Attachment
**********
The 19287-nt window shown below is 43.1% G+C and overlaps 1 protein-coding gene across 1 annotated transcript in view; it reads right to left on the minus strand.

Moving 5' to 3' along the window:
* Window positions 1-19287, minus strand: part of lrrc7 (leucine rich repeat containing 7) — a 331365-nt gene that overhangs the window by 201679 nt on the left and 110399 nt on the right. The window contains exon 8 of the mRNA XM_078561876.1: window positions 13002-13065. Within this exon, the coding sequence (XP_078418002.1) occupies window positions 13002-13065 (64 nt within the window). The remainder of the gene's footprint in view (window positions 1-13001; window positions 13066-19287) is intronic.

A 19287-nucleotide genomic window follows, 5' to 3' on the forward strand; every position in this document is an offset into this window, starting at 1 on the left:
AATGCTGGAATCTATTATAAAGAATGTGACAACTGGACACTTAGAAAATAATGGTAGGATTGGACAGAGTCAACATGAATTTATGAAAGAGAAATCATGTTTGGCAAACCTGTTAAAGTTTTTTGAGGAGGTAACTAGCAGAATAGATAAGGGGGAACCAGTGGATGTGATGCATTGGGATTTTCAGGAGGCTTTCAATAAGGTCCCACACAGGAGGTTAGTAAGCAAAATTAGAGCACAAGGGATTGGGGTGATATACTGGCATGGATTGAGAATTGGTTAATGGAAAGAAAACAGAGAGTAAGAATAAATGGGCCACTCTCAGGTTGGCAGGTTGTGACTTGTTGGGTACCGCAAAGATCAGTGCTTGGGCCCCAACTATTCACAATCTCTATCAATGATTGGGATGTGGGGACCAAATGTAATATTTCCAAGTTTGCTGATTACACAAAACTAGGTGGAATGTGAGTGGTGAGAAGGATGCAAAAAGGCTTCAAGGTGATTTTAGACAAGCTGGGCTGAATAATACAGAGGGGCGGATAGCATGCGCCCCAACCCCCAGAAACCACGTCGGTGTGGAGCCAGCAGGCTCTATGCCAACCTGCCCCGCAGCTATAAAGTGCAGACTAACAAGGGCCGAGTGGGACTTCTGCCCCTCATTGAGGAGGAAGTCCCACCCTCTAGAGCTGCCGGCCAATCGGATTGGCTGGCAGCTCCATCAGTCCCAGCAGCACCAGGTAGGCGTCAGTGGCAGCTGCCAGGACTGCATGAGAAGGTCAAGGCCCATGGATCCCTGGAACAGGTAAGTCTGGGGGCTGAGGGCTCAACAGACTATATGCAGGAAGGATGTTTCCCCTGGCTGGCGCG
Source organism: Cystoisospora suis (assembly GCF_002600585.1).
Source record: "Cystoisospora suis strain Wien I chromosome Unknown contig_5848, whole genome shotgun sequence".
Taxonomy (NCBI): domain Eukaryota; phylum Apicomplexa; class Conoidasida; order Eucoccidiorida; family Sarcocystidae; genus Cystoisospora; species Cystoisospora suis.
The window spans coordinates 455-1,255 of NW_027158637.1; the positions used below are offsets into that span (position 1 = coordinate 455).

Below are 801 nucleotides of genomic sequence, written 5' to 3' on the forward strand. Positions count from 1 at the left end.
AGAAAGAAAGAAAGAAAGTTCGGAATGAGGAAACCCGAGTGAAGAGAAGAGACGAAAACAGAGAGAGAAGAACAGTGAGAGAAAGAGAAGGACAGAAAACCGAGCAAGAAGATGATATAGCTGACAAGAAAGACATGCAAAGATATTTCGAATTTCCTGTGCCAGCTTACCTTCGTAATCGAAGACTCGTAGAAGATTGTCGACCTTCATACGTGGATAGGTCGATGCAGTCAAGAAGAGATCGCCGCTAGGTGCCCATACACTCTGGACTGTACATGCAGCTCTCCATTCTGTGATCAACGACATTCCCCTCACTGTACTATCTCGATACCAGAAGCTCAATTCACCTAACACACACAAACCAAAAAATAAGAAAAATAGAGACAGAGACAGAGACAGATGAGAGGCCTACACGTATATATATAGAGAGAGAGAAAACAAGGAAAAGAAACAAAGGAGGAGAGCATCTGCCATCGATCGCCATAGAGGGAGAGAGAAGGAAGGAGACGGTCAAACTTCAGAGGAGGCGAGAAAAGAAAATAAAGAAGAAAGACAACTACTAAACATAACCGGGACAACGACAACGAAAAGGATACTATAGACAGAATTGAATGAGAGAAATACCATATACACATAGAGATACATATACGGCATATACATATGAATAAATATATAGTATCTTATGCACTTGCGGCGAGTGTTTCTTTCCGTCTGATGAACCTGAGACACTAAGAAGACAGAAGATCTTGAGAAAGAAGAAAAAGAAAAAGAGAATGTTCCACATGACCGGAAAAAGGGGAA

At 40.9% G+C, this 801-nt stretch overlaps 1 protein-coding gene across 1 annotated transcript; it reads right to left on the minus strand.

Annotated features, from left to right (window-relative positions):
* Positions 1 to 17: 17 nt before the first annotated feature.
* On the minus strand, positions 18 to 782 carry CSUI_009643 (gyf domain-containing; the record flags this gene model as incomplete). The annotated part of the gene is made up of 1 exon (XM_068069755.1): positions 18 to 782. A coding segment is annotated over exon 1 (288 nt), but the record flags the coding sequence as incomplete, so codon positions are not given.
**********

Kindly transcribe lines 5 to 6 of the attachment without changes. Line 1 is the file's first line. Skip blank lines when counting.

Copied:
AATGCTGGAATCTATTATAAAGAATGTGACAACTGGACACTTAGAAAATAATGGTAGGATTGGACAGAGTCAACATGAATTTATGAAAGAGAAATCATGTTTGGCAAACCTGTTAAAGTTTTTTGAGGAGGTAACTAGCAGAATAGATAAGGGGGAACCAGTGGATGTGATGCATTGGGATTTTCAGGAGGCTTTCAATAAGGTCCCACACAGGAGGTTAGTAAGCAAAATTAGAGCACAAGGGATTGGGGTGATATACTGGCATGGATTGAGAATTGGTTAATGGAAAGAAAACAGAGAGTAAGAATAAATGGGCCACTCTCAGGTTGGCAGGTTGTGACTTGTTGGGTACCGCAAAGATCAGTGCTTGGGCCCCAACTATTCACAATCTCTATCAATGATTGGGATGTGGGGACCAAATGTAATATTTCCAAGTTTGCTGATTACACAAAACTAGGTGGAATGTGAGTGGTGAGAAGGATGCAAAAAGGCTTCAAGGTGATTTTAGACAAGCTGGGCTGAATAATACAGAGGGGCGGATAGCATGCGCCCCAACCCCCAGAAACCACGTCGGTGTGGAGCCAGCAGGCTCTATGCCAACCTGCCCCGCAGCTATAAAGTGCAGACTAACAAGGGCCGAGTGGGACTTCTGCCCCTCATTGAGGAGGAAGTCCCACCCTCTAGAGCTGCCGGCCAATCGGATTGGCTGGCAGCTCCATCAGTCCCAGCAGCACCAGGTAGGCGTCAGTGGCAGCTGCCAGGACTGCATGAGAAGGTCAAGGCCCATGGATCCCTGGAACAGGTAAGTCTGGGGGCTGAGGGCTCAACAGACTATATGCAGGAAGGATGTTTCCCCTGGCTGGCGCG
Source organism: Cystoisospora suis (assembly GCF_002600585.1).